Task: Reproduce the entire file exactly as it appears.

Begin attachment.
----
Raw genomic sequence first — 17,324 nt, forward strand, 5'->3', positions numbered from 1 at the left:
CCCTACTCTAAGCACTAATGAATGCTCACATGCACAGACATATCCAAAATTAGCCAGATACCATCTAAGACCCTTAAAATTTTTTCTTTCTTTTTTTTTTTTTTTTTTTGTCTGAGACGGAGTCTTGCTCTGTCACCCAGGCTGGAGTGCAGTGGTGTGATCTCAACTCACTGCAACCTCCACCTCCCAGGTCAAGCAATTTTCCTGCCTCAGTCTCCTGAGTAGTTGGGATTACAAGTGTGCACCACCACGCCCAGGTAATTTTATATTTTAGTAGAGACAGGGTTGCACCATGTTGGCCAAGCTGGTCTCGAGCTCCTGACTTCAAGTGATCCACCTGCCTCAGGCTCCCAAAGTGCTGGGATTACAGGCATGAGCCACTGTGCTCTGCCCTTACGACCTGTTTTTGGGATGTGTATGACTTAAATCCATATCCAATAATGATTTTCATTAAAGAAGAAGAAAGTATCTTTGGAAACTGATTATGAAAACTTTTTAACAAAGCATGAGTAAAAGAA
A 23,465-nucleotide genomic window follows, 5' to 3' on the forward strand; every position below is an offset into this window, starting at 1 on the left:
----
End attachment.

Raw genomic sequence first — 17,324 nt, forward strand, 5'->3', positions numbered from 1 at the left:
CCCTACTCTAAGCACTAATGAATGCTCACATGCACAGACATATCCAAAATTAGCCAGATACCATCTAAGACCCTTAAAATTTTTTCTTTCTTTTTTTTTTTTTTTTTTTGTCTGAGACGGAGTCTTGCTCTGTCACCCAGGCTGGAGTGCAGTGGTGTGATCTCAACTCACTGCAACCTCCACCTCCCAGGTCAAGCAATTTTCCTGCCTCAGTCTCCTGAGTAGTTGGGATTACAAGTGTGCACCACCACGCCCAGGTAATTTTATATTTTAGTAGAGACAGGGTTGCACCATGTTGGCCAAGCTGGTCTCGAGCTCCTGACTTCAAGTGATCCACCTGCCTCAGGCTCCCAAAGTGCTGGGATTACAGGCATGAGCCACTGTGCTCTGCCCTTACGACCTGTTTTTGGGATGTGTATGACTTAAATCCATATCCAATAATGATTTTCATTAAAGAAGAAGAAAGTATCTTTGGAAACTGATTATGAAAACTTTTTAACAAAGCATGAGTAAAAGAA
A 23,465-nucleotide genomic window follows, 5' to 3' on the forward strand; every position below is an offset into this window, starting at 1 on the left: